The secret formula to make Brussels sprouts taste delicious

The success of this simple approach led me to experiment with other recipes. Here’s one that has become my favorite. Assuming you like spicy foods, even the most cruciferous hater out there may think differently about Brussels sprouts after trying this approach. It combines a subtle sweetness with more punch than the above options. The proportions are mere estimates:

  • 1 tablespoon Caribbean jerk sauce
  • 1 tablespoon Dijon mustard
  • 1 teaspoon Worcestershire sauce
  • 1 teaspoon lemon juice

This is meant to be a light additive, not a heavy sauce. The amount listed is enough to cover (or rather, infuse) a serving for four. I cut the Brussels sprouts into slices or quarters (they cook faster this way, so remember, don’t overcook) and, for the final touch, I add the piece de resistance: some crunchy bacon bits.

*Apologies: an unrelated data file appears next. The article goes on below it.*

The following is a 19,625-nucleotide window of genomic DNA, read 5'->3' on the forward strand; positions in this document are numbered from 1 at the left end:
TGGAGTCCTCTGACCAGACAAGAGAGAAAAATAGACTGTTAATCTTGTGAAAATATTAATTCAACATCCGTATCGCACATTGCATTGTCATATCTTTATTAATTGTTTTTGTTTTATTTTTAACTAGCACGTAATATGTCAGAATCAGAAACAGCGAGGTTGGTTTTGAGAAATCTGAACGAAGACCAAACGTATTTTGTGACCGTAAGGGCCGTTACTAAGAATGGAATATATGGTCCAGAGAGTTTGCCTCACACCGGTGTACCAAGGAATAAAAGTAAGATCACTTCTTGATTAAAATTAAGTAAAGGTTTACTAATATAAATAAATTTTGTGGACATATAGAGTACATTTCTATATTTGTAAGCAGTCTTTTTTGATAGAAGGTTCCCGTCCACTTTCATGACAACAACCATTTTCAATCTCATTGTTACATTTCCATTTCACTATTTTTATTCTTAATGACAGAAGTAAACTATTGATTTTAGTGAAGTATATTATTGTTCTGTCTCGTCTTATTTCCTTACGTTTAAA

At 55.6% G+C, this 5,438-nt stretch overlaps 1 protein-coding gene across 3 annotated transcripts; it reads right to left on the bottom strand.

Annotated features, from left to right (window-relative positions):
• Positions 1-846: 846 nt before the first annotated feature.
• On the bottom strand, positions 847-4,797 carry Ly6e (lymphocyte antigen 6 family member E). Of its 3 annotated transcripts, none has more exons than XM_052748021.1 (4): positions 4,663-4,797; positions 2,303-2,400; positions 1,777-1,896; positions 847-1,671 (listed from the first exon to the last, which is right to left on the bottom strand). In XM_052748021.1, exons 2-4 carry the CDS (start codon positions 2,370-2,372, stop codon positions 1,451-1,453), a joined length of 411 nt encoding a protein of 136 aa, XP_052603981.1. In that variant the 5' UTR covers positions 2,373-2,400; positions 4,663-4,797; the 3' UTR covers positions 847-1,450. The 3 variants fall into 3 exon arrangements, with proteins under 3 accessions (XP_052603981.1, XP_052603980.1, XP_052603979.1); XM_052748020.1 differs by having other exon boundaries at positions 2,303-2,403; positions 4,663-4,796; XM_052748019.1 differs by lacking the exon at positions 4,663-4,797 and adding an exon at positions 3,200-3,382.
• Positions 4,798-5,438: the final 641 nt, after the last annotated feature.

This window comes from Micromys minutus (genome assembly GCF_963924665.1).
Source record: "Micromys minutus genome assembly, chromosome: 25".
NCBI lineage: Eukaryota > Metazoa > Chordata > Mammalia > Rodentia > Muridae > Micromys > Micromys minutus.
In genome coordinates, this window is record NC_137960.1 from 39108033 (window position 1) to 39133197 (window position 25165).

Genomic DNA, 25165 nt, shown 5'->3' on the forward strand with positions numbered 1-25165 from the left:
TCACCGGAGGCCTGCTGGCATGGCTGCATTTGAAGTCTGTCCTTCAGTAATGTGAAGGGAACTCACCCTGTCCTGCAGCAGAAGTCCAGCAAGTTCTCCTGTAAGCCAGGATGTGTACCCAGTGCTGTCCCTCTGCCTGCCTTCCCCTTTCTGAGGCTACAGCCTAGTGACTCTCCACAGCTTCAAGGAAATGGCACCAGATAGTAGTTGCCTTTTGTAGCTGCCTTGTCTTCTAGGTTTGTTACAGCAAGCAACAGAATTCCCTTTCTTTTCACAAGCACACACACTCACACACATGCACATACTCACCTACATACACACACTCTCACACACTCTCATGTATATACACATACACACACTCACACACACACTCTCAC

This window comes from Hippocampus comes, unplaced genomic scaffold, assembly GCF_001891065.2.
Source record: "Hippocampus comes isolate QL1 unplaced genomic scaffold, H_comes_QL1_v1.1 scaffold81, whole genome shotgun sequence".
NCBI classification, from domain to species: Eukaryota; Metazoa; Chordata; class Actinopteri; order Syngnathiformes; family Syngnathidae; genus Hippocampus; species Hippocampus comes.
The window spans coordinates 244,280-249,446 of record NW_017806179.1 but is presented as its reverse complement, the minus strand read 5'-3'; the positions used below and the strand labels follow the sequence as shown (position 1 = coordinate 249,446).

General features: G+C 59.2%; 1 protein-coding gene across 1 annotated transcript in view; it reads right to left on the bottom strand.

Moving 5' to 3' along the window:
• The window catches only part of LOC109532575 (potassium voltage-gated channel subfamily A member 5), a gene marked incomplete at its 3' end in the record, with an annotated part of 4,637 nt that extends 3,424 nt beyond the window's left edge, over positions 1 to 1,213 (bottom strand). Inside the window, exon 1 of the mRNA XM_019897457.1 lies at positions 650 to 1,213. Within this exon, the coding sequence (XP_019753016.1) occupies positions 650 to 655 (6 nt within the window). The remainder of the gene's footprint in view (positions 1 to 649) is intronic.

The slightly sweet, spicy and flavorful combination does something amazing to the Brussels sprouts: It makes them something you actually want to eat.

And of course, the bacon helps. Bacon always helps (unless you’re a vegetarian).

Wearing Chanel No. 5 while you cook, however, is optional.

 

Food tour of Seattle’s International District

Chinatown on a food tour of Seattle's International District

Hing Hay Park was one of our last stops on the food tour of Seattle’s International District and Chinatown

We started our food tour of Seattle’s International District and Chinatown a few weeks ago with, naturally, food.

Cream puffs to be exact.

Our tour, led by Taylor Hoang and assisted by Rayleen Nguyen both of Pho Cyclo Cafe, departed from the Huong Binh Restaurant in Little Saigon. This Vietnamese dining place is run by Taylor’s mom and is, as we’d soon find out, amazingly good. First stop from there: Saigon’s Bakery and Bubble Tea where we tasted scrumptious cream puffs; light and not too sweet.